The research team focused primarily on energy-intensive plants and processes. “In particular, those sectors that consume a lot of power have plants and equipment that can be made more energy-adaptive,” explains Stefan Roth, research associate and project manager at Fraunhofer IGCV. “And given the scale involved, this has a tangible effect on the power supply system.” Processes that are especially energy-intensive include smelting in foundries, forming in steel fabrication and pulp production in the paper industry. Researchers also wanted to discover whether measures to implement energy-adaptive production had an impact on output and on the energy balance. This is particularly relevant when production is temporarily scaled back and then ramped up again, since it often takes a lot of power to restart production machinery. The team used simulations to analyze the impact that greater flexibility in power requirements would have on production targets, efficiency, the performance of production machinery and the overall energy balance of the company as a whole.
The results show that energy-adaptive production facilities can be made cost-efficient and that the carbon footprint of the overall system can be reduced. “The implementation of three prototypical measures to introduce energy-adaptive production in the Augsburg region has an impact on the regional energy balance equivalent to a medium-sized fossil-fuel power plant,” explains Jana Köberlein, research associate at Fraunhofer IGCV. “Moreover, as a result of the greater share of renewables in the fuel mix, CO2 emissions from power generation also fall.”
Electricity prices incorporated in the ERP system
How do companies receive up-to-date information on the level of power generation? Here, data from power exchanges can play a role, since fluctuations in generating output have a direct effect on the price of electricity. On platforms such as EPEX SPOT, the megawatt price depends on the time at which the power is consumed, among other things. The idea behind energy-adaptive production is therefore that the companies’ own enterprise resource planning (ERP) systems should incorporate not only company-internal data but also the current price of power along with forecasts as to its future movements. This enables production planning to schedule operations on the basis of all the relevant parameters and data – and thereby reduce energy costs without endangering production targets or, worst of all, compromising product quality. “Production planning dynamically aligned with the energy market is the key to implementing energy-adaptive production,” says Lukas Bank, research associate at Fraunhofer IGCV. “By creating a mathematical model of individual process steps along with plant availability and delivery deadlines, an algorithm can then draw up a production plan that is optimized for cost, and this plan can be represented graphically.”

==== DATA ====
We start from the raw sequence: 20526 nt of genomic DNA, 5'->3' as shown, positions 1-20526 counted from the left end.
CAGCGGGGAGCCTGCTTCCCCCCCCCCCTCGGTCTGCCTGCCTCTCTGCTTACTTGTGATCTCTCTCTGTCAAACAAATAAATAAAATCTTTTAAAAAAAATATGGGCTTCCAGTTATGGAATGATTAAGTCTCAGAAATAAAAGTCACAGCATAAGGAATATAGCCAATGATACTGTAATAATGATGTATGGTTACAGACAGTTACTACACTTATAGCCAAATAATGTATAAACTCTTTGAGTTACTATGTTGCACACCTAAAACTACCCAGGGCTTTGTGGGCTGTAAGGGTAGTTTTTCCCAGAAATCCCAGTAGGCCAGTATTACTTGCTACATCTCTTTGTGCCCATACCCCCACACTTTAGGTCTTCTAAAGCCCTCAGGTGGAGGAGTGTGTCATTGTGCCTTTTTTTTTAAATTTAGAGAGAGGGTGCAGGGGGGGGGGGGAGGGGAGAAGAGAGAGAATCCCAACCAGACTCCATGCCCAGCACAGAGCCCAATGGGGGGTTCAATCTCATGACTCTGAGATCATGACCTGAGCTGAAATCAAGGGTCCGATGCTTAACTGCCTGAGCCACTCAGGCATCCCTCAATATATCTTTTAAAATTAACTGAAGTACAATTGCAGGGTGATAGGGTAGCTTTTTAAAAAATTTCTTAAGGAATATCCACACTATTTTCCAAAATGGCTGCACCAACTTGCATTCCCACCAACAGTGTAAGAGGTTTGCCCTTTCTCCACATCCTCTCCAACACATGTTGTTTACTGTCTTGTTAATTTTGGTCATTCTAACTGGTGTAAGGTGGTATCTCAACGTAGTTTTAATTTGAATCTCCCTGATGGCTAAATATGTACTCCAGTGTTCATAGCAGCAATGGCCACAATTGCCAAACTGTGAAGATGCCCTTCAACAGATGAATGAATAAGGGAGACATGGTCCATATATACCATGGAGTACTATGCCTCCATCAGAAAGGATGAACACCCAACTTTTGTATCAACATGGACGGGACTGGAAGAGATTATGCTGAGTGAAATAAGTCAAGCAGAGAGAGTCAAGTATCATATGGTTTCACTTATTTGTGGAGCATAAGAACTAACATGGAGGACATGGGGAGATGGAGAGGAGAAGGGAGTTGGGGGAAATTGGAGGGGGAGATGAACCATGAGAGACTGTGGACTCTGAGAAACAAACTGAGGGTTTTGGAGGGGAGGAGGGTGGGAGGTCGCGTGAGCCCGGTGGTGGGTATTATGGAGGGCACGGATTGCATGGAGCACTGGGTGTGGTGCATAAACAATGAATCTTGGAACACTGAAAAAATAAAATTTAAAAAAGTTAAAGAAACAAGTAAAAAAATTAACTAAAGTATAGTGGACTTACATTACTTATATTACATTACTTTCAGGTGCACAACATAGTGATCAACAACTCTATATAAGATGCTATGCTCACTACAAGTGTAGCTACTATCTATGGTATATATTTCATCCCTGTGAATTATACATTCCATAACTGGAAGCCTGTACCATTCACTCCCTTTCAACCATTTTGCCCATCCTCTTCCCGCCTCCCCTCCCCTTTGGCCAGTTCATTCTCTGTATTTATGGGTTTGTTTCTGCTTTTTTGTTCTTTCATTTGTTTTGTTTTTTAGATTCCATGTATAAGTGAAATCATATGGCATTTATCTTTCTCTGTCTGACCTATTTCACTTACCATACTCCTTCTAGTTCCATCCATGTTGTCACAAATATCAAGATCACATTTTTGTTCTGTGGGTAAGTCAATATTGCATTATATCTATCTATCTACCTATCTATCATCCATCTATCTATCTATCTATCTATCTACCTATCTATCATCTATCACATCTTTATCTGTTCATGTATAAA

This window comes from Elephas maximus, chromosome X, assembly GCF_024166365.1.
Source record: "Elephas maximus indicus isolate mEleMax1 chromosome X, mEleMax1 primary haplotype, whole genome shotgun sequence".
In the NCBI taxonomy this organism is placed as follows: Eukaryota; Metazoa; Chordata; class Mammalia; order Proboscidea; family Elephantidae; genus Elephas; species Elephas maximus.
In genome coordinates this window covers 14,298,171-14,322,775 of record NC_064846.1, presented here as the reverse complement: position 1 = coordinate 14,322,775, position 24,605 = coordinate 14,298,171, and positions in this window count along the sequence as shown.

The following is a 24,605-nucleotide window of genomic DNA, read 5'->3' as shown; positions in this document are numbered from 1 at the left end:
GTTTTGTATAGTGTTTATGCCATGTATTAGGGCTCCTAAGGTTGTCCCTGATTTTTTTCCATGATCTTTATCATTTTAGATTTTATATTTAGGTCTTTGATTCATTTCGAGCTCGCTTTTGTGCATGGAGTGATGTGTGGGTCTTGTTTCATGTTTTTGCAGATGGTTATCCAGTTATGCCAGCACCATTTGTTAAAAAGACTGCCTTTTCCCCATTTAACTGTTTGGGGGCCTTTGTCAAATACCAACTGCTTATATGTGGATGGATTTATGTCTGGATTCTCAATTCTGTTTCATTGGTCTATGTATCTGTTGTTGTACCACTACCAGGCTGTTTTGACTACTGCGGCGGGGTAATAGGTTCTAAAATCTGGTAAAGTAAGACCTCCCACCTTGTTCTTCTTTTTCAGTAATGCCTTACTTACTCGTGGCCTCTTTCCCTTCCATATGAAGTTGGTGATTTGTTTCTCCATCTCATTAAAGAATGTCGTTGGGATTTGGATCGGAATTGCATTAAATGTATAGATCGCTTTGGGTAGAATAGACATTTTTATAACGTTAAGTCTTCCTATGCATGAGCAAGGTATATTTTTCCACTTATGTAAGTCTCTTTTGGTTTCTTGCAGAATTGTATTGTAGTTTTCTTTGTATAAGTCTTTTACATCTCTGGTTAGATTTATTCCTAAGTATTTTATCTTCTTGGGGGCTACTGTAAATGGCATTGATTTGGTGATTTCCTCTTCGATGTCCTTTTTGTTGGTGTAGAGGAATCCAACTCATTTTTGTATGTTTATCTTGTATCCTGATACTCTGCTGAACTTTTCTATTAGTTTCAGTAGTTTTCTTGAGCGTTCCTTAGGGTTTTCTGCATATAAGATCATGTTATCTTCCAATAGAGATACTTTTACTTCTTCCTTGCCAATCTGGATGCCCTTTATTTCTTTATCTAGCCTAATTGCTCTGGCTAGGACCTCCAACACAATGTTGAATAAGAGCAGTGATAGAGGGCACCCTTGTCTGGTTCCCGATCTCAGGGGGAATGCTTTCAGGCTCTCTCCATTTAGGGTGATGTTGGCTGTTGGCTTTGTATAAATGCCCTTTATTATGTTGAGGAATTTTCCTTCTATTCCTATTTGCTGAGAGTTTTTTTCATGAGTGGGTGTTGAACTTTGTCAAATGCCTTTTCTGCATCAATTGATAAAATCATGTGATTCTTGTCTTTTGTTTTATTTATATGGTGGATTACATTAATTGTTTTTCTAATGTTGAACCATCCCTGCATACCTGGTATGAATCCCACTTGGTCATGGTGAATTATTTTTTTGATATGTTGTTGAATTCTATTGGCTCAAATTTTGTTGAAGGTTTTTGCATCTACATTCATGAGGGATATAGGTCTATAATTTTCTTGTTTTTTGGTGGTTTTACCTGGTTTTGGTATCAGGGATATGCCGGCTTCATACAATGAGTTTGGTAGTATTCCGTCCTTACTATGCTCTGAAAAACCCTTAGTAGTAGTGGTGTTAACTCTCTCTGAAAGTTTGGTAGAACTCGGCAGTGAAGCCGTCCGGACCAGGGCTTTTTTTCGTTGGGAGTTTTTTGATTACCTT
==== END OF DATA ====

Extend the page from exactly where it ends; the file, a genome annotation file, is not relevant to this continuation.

Present and future benefits for companies
In the first instance, therefore, SynErgie is attractive for energy-intensive companies. In the future, however, small and medium-sized enterprises might also benefit from this new system, since it could enable them to avoid expensive periods of peak load, for example, or to market their own aggregate capacity to adapt their production operations to supply levels. If industry succeeds in adapting its consumption of electricity to the actual level of generation, then power companies will require fewer conventional power plants with which to offset fluctuations in generating capacity, and the need to rapidly expand the power grid will also become less urgent. At the same time, an intelligent technology mix will ensure that better use is made of regional generating capacity and help to establish Germany as a leading market for energy technology.
Fraunhofer IGCV and partners are working on other pilot projects in the Augsburg region. In particular, they are installing software platforms for industrial partners, which are to be tested in conjunction with regional grid operators.